Then, around four months ago, I learned that Jay had a grim health prognosis. A short time later, I was informed that he was moving to Ateret Avot. I felt a little awkward as I had almost no experience with providing recreation for people who are so gravely ill, and I wondered if he would just want to stay with his family. In short, I didn’t know how I could cheer him up.

Despite my apprehensions, I decided to give it my best, and when I greeted him the first time at Ateret Avot, I got a very warm response. In subse-quent conversations, we decided that we wanted to learn, and we set aside a period of time once a week in the synagogue where we would learn Mishnayos. My learning with him, though, went far beyond Mishnayos. Seeing his constant positive attitude, his love of learning Torah and his joy in understanding a section of the tractate that only moments before had seemed vague filled me with a sense of thankfulness to Hashem for all of His blessings.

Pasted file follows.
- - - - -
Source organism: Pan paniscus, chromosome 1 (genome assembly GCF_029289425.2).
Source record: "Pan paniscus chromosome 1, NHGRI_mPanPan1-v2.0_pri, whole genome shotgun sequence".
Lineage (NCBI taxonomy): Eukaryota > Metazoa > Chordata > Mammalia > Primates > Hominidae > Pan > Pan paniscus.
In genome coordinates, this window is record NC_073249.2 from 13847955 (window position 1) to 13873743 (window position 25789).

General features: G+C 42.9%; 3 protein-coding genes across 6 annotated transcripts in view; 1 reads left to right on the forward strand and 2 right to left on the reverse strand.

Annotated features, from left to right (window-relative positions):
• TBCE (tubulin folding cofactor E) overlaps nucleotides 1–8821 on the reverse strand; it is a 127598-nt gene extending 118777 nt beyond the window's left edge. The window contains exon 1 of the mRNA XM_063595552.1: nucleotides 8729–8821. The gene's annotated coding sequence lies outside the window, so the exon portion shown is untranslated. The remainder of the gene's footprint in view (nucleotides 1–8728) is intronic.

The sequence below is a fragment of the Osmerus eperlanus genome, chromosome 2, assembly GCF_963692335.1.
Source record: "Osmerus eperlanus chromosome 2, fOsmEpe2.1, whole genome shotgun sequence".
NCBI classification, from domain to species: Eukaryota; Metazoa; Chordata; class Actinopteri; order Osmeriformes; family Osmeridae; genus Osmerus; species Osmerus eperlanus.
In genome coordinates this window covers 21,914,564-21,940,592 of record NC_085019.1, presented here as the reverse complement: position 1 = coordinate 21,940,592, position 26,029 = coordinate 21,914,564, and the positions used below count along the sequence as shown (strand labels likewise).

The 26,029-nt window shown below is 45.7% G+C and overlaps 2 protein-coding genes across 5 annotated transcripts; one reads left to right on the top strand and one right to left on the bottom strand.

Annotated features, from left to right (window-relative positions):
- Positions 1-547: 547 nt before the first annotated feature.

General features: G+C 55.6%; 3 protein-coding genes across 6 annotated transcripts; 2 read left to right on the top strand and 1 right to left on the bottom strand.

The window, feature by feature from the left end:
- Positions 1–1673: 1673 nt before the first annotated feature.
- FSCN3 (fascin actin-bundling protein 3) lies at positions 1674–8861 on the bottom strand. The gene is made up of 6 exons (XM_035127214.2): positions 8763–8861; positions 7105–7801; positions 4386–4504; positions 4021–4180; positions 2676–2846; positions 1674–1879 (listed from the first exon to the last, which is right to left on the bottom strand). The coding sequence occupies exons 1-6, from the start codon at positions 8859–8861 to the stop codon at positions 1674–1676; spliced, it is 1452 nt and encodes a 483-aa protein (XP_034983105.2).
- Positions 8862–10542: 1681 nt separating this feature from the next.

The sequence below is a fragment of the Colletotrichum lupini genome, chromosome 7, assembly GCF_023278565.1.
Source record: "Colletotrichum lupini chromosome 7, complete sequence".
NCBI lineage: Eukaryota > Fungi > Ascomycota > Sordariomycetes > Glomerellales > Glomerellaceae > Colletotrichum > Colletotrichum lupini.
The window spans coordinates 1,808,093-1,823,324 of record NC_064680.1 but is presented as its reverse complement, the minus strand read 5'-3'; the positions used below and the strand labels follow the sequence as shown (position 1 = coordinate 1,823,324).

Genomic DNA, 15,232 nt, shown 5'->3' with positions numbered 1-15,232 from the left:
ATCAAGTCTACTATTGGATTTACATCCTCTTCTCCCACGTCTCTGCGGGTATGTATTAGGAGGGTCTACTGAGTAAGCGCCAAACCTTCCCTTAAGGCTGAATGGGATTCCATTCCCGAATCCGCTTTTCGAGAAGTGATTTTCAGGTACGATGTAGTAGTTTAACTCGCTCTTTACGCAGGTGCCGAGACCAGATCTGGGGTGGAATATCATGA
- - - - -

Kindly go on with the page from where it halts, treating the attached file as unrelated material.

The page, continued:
The irony was that he was cheering me up more than I was cheering him. For the first time in my life, I experienced “pure emunah” (faith).

I never heard Jay say a bad word about anyone or anything, and he never complained about his con-dition. The fact that he was gravely ill was the last thing on my mind when we were sitting and learning. One of his most endearing qualities was his ability to add something insightful to some Torah idea that I was developing. All too often in other learning situations, people either criticize or ignore concepts which I present.